Facebook REUTERS

A new Missouri law, aimed at protecting children from sexual predators, prevents teachers from "friending" or sending private messages to students on Facebook.

The state's governor Jay Nixon recently signed the controversial measure into law, prohibiting teachers from directly contacting students through the popular social network.

According to Missouri Senate Bill 54, any social networking - not just Facebook - is prohibited between teachers and students. It's all part of an effort to "more clearly define teacher-student boundaries."

Teachers will, however, be allowed to create Facebook pages where all students have direct access to the teacher in a more public setting to discuss class assignments and lessons. Teachers can also post messages on students' public walls or message boards that others on the social network can see.

Missouri is the first state in the country to place such strict limits on Facebook communication. Other states and school districts have only recently formed guidelines and policies on student-teacher online interaction.

The law requires Missouri school districts to report allegations of sexual abuse to authorities within 24 hours, and holds those districts liable if they fail to disclose suspected or known abuse by past employees, according to a report on Fox News.

Several Missouri teachers are uneasy about the new regulations.

"Throwing the baby out with the bathwater when it comes to social networking is bad policy," said Todd Fuller, spokesman for the Missouri State Teachers Association, which represents 44,000 members statewide. "There's so much gray area in this bill that it's difficult for us to define them.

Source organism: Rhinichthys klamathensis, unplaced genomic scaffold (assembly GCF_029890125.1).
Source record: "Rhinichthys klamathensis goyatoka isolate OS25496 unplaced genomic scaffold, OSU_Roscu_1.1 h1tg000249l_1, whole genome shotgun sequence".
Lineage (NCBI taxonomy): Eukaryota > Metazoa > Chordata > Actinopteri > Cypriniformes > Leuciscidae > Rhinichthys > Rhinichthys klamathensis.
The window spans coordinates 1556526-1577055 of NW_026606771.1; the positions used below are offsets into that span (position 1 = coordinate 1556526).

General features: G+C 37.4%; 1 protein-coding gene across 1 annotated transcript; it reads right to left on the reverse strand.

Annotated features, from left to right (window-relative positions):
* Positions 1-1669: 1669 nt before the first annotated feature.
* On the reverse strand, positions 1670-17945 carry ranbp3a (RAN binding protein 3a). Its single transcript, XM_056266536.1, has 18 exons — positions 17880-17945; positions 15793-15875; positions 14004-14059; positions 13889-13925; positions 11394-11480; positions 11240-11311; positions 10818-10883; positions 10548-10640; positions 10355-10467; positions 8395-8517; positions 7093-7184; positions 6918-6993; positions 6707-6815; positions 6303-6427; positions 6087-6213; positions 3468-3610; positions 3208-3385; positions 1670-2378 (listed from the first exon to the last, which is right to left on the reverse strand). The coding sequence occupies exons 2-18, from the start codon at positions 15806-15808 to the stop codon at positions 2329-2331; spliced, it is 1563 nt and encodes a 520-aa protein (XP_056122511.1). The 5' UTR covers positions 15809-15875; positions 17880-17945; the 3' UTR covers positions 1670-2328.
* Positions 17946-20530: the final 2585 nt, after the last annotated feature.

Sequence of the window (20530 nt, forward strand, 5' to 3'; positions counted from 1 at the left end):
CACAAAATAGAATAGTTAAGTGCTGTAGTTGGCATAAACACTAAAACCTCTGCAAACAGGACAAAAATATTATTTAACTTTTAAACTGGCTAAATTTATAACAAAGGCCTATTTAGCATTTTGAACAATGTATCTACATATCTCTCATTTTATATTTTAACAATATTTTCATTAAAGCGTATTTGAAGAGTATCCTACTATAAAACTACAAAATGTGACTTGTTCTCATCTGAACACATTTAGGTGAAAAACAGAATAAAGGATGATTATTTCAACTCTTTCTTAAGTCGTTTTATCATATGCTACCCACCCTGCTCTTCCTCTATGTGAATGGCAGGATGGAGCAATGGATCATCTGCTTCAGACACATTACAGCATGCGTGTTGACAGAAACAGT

"What happens if I use a third-party website to communicate with students?" Fuller said, imitating an educator. "That's not public. There are lots of elements beyond Facebook that are part of social networking that I don't think this bill takes into account."

State Sen. Jane Cunningham, R-Chesterfield, sponsor of the bill, told FoxNews.com that the social networking provision bans solely "exclusive access" between a student and a teacher.

"We are in no way trying to stop communication between educators and students," Cunningham said Monday. "We are allowing school districts to form their own policy with this and to police themselves. The social media aspect comes in because we're finding that it's an early pathway to sexual misconduct."

The majority of the legislation, which was approved unanimously by the state's Senate on April 7, will take effect on Aug. 28 - just in time for the new school year.